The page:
RDF Validation Requirements - Evaluation and Logical Underpinning
Thomas Bosch,Andreas Nolle,Erman Acar,Kai Eckert
Computer Science , 2015,
Abstract: There are many case studies for which the formulation of RDF constraints and the validation of RDF data conforming to these constraint is very important. As a part of the collaboration with the W3C and the DCMI working groups on RDF validation, we identified major RDF validation requirements and initiated an RDF validation requirements database which is available to contribute at http://purl.org/net/rdf-validation. The purpose of this database is to collaboratively collect case studies, use cases, requirements, and solutions regarding RDF validation. Although, there are multiple constraint languages which can be used to formulate RDF constraints (associated with these requirements), there is no standard way to formulate them. This paper serves to evaluate to which extend each requirement is satisfied by each of these constraint languages. We take reasoning into account as an important pre-validation step and therefore map constraints to DL in order to show that each constraint can be mapped to an ontology describing RDF constraints generically.
Constraints to Validate RDF Data Quality on Common Vocabularies in the Social, Behavioral, and Economic Sciences
Thomas Hartmann,Benjamin Zapilko,Joachim Wackerow,Kai Eckert
Computer Science , 2015,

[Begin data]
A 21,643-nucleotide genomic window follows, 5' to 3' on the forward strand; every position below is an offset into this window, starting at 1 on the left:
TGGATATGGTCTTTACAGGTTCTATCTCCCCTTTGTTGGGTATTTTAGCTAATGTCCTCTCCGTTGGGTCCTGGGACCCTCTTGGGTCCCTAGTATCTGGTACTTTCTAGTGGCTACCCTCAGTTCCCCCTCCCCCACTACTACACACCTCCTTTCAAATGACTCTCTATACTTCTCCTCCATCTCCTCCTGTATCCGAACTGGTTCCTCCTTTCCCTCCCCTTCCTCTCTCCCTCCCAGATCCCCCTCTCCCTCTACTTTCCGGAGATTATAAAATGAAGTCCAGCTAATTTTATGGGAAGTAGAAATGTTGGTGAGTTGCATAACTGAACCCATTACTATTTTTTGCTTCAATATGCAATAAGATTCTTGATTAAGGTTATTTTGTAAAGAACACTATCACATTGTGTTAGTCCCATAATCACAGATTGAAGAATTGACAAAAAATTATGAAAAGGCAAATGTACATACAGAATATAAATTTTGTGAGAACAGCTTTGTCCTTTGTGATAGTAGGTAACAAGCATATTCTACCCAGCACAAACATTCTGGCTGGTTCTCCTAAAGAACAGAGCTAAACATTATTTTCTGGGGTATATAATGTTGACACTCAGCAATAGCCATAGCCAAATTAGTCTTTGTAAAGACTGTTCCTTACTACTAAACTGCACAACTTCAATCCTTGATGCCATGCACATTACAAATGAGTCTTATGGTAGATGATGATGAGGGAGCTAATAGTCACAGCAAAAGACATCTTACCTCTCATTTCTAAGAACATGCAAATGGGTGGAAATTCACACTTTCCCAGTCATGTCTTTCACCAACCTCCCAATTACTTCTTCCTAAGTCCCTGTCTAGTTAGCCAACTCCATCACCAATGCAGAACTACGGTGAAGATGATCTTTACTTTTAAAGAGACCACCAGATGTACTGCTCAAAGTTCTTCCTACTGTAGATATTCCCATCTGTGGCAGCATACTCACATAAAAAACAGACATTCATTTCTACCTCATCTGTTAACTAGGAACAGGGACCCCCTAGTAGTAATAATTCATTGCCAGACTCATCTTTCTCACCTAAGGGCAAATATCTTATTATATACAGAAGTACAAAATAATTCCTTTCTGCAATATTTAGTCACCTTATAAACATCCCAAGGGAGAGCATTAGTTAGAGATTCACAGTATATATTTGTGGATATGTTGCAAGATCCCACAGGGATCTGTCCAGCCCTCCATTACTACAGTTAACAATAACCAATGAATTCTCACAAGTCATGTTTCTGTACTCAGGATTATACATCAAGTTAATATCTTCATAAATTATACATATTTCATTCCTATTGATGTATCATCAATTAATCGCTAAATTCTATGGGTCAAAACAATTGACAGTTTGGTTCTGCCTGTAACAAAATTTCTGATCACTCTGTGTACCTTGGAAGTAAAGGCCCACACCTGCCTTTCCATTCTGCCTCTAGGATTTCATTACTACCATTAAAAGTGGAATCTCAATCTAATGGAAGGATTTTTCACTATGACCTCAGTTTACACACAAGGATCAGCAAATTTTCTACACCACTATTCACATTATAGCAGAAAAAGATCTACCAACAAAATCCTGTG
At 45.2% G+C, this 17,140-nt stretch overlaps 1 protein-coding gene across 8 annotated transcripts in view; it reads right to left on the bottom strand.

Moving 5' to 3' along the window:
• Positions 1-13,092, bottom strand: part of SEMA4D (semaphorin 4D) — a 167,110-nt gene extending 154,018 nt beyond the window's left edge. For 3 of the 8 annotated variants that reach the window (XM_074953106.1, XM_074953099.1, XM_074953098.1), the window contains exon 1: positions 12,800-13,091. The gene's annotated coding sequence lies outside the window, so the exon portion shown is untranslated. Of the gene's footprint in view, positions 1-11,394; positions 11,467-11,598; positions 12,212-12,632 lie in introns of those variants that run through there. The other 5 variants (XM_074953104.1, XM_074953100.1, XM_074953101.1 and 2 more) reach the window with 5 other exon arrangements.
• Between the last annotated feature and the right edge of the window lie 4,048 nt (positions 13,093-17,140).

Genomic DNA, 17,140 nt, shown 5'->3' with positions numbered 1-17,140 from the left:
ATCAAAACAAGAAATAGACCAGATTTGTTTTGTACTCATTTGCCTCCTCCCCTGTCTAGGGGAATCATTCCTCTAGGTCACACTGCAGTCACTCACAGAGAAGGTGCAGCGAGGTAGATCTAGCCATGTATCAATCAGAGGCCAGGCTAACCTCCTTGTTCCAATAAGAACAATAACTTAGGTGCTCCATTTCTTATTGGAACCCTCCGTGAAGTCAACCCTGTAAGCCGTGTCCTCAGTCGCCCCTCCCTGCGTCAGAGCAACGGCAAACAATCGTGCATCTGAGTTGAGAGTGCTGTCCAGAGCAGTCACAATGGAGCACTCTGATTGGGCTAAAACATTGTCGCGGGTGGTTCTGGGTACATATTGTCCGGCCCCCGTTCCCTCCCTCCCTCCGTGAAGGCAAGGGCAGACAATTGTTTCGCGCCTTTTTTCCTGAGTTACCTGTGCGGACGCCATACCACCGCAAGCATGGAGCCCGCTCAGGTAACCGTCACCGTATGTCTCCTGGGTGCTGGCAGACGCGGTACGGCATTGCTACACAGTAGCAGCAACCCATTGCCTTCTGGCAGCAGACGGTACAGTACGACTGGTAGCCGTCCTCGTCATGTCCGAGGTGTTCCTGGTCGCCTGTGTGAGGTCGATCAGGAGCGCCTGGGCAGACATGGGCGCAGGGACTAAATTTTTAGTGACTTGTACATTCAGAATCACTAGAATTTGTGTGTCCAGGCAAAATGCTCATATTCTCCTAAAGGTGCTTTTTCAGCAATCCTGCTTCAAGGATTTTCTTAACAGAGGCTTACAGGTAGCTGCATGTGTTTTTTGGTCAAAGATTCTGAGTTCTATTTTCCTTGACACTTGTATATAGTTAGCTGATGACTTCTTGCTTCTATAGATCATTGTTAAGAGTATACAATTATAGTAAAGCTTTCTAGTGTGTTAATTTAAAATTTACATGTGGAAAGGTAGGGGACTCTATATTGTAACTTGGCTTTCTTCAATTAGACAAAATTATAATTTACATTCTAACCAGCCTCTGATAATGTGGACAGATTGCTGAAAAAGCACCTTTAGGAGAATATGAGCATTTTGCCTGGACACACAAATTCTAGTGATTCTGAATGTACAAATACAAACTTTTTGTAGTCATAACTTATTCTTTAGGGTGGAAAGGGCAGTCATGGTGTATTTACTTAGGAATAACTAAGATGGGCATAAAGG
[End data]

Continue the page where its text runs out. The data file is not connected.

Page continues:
Abstract: To ensure high quality of and trust in both metadata and data, their representation in RDF must satisfy certain criteria - specified in terms of RDF constraints. From 2012 to 2015 together with other Linked Data community members and experts from the social, behavioral, and economic sciences (SBE), we developed diverse vocabularies to represent SBE metadata and rectangular data in RDF. The DDI-RDF Discovery Vocabulary (DDI-RDF) is designed to support the dissemination, management, and reuse of unit-record data, i.e., data about individuals, households, and businesses, collected in form of responses to studies and archived for research purposes. The RDF Data Cube Vocabulary (QB) is a W3C recommendation for expressing data cubes, i.e. multi-dimensional aggregate data and its metadata. Physical Data Description (PHDD) is a vocabulary to model data in rectangular format, i.e., tabular data. The data could either be represented in records with character-separated values (CSV) or fixed length. The Simple Knowledge Organization System (SKOS) is a vocabulary to build knowledge organization systems such as thesauri, classification schemes, and taxonomies. XKOS is a SKOS extension to describe formal statistical classifications. In this paper, we describe RDF constraints to validate metadata on unit-record data (DDI-RDF), aggregated data (QB), thesauri (SKOS), and statistical classifications (XKOS) and to validate tabular data (PHDD) - all of them represented in RDF. We classified these constraints according to the severity of occurring constraint violations. This technical report is updated continuously as modifying, adding, and deleting constraints remains ongoing work.